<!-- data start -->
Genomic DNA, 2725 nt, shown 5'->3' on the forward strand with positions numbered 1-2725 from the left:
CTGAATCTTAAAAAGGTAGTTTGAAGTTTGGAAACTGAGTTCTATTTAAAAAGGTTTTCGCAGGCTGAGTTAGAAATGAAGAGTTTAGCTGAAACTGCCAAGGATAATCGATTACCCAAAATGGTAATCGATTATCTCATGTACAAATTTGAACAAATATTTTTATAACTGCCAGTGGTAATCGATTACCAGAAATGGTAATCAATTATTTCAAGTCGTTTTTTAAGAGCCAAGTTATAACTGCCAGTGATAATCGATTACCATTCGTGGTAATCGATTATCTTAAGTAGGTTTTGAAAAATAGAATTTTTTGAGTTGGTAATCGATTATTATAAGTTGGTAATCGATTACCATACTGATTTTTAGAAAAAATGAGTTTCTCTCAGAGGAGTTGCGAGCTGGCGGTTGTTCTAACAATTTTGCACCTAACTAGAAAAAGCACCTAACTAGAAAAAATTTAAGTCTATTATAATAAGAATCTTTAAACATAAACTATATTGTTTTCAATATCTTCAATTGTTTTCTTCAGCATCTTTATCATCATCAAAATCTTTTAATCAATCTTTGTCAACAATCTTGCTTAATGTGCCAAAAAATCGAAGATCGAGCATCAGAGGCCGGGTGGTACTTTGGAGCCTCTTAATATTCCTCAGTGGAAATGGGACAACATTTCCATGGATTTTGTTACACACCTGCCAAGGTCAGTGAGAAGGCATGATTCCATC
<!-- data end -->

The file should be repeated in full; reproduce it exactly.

Genomic DNA, 2725 nt, shown 5'->3' on the forward strand with positions numbered 1-2725 from the left:
CTGAATCTTAAAAAGGTAGTTTGAAGTTTGGAAACTGAGTTCTATTTAAAAAGGTTTTCGCAGGCTGAGTTAGAAATGAAGAGTTTAGCTGAAACTGCCAAGGATAATCGATTACCCAAAATGGTAATCGATTATCTCATGTACAAATTTGAACAAATATTTTTATAACTGCCAGTGGTAATCGATTACCAGAAATGGTAATCAATTATTTCAAGTCGTTTTTTAAGAGCCAAGTTATAACTGCCAGTGATAATCGATTACCATTCGTGGTAATCGATTATCTTAAGTAGGTTTTGAAAAATAGAATTTTTTGAGTTGGTAATCGATTATTATAAGTTGGTAATCGATTACCATACTGATTTTTAGAAAAAATGAGTTTCTCTCAGAGGAGTTGCGAGCTGGCGGTTGTTCTAACAATTTTGCACCTAACTAGAAAAAGCACCTAACTAGAAAAAATTTAAGTCTATTATAATAAGAATCTTTAAACATAAACTATATTGTTTTCAATATCTTCAATTGTTTTCTTCAGCATCTTTATCATCATCAAAATCTTTTAATCAATCTTTGTCAACAATCTTGCTTAATGTGCCAAAAAATCGAAGATCGAGCATCAGAGGCCGGGTGGTACTTTGGAGCCTCTTAATATTCCTCAGTGGAAATGGGACAACATTTCCATGGATTTTGTTACACACCTGCCAAGGTCAGTGAGAAGGCATGATTCCATC